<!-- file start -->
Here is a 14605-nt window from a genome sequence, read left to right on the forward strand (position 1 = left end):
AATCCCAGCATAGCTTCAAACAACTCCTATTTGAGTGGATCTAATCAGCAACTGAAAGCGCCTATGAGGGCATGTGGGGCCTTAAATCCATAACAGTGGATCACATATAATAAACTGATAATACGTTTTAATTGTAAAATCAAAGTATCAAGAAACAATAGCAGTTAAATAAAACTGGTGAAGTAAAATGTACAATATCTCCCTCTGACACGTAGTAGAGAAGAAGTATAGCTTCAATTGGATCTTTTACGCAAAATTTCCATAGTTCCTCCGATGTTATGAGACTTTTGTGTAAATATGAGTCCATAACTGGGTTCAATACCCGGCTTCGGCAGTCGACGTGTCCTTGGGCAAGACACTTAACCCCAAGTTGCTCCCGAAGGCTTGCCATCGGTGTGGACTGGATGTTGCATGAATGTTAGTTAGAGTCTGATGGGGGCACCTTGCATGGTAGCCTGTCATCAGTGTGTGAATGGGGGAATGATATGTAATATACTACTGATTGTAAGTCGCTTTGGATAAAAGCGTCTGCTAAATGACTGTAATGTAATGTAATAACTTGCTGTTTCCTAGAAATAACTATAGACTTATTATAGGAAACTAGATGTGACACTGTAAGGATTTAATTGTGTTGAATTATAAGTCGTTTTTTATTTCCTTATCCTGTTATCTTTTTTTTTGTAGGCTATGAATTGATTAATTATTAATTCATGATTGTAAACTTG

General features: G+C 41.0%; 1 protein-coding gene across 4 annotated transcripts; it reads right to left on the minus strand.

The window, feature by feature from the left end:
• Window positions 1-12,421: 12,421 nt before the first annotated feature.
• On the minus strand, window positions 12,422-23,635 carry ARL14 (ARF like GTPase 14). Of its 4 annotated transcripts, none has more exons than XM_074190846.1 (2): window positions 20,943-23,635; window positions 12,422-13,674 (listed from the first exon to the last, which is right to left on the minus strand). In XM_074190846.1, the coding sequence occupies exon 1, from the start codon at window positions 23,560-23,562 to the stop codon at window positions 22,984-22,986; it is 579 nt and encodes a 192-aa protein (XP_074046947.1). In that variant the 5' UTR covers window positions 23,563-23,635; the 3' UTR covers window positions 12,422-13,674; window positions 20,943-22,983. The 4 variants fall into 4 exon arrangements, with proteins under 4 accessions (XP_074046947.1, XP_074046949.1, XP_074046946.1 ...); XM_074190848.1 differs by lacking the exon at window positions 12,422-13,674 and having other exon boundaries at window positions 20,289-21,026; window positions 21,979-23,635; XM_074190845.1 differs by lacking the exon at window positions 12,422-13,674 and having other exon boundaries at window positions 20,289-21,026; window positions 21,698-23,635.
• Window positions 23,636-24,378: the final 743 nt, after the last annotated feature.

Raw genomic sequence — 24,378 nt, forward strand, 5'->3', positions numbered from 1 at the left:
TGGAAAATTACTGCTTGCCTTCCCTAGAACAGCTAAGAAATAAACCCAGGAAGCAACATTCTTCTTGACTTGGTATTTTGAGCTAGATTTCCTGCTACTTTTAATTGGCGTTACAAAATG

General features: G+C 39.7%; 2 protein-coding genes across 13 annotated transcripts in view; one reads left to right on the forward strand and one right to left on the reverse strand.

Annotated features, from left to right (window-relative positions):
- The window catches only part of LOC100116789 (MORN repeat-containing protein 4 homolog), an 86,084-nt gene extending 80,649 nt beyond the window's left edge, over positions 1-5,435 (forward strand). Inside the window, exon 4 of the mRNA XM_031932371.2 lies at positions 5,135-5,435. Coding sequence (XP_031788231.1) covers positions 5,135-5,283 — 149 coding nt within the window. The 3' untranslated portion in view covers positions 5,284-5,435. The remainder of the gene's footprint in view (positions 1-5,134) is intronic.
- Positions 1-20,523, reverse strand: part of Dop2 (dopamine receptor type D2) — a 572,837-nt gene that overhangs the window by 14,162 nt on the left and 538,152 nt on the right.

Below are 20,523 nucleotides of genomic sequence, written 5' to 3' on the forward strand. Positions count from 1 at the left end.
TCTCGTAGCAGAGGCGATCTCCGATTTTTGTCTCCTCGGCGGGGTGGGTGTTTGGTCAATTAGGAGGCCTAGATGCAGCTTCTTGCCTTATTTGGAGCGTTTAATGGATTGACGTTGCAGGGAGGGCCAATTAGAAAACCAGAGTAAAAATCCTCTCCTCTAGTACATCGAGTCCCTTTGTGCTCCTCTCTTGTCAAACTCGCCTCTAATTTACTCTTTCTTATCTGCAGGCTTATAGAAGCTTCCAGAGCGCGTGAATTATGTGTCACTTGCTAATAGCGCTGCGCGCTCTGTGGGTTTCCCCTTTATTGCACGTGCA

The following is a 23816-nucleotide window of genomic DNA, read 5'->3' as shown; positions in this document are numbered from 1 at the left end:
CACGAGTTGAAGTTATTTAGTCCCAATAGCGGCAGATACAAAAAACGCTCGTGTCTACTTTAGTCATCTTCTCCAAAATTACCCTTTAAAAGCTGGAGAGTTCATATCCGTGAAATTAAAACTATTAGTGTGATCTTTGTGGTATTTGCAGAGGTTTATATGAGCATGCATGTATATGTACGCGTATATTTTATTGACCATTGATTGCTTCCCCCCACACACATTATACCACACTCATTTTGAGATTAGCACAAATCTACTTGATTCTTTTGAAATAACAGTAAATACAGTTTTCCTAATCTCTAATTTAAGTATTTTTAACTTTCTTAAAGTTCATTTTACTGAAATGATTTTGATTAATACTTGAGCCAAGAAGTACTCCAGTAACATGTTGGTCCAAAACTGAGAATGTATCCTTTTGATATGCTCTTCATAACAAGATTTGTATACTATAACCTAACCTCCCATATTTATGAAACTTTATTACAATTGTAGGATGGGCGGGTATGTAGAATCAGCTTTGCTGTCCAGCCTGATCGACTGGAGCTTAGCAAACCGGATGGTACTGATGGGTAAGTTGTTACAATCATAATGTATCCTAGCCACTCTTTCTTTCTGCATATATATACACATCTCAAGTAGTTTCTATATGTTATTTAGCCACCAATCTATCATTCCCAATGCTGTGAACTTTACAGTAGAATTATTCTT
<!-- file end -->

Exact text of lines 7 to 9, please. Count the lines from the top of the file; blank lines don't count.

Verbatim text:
• Window positions 23,636-24,378: the final 743 nt, after the last annotated feature.

Raw genomic sequence — 24,378 nt, forward strand, 5'->3', positions numbered from 1 at the left:
TGGAAAATTACTGCTTGCCTTCCCTAGAACAGCTAAGAAATAAACCCAGGAAGCAACATTCTTCTTGACTTGGTATTTTGAGCTAGATTTCCTGCTACTTTTAATTGGCGTTACAAAATG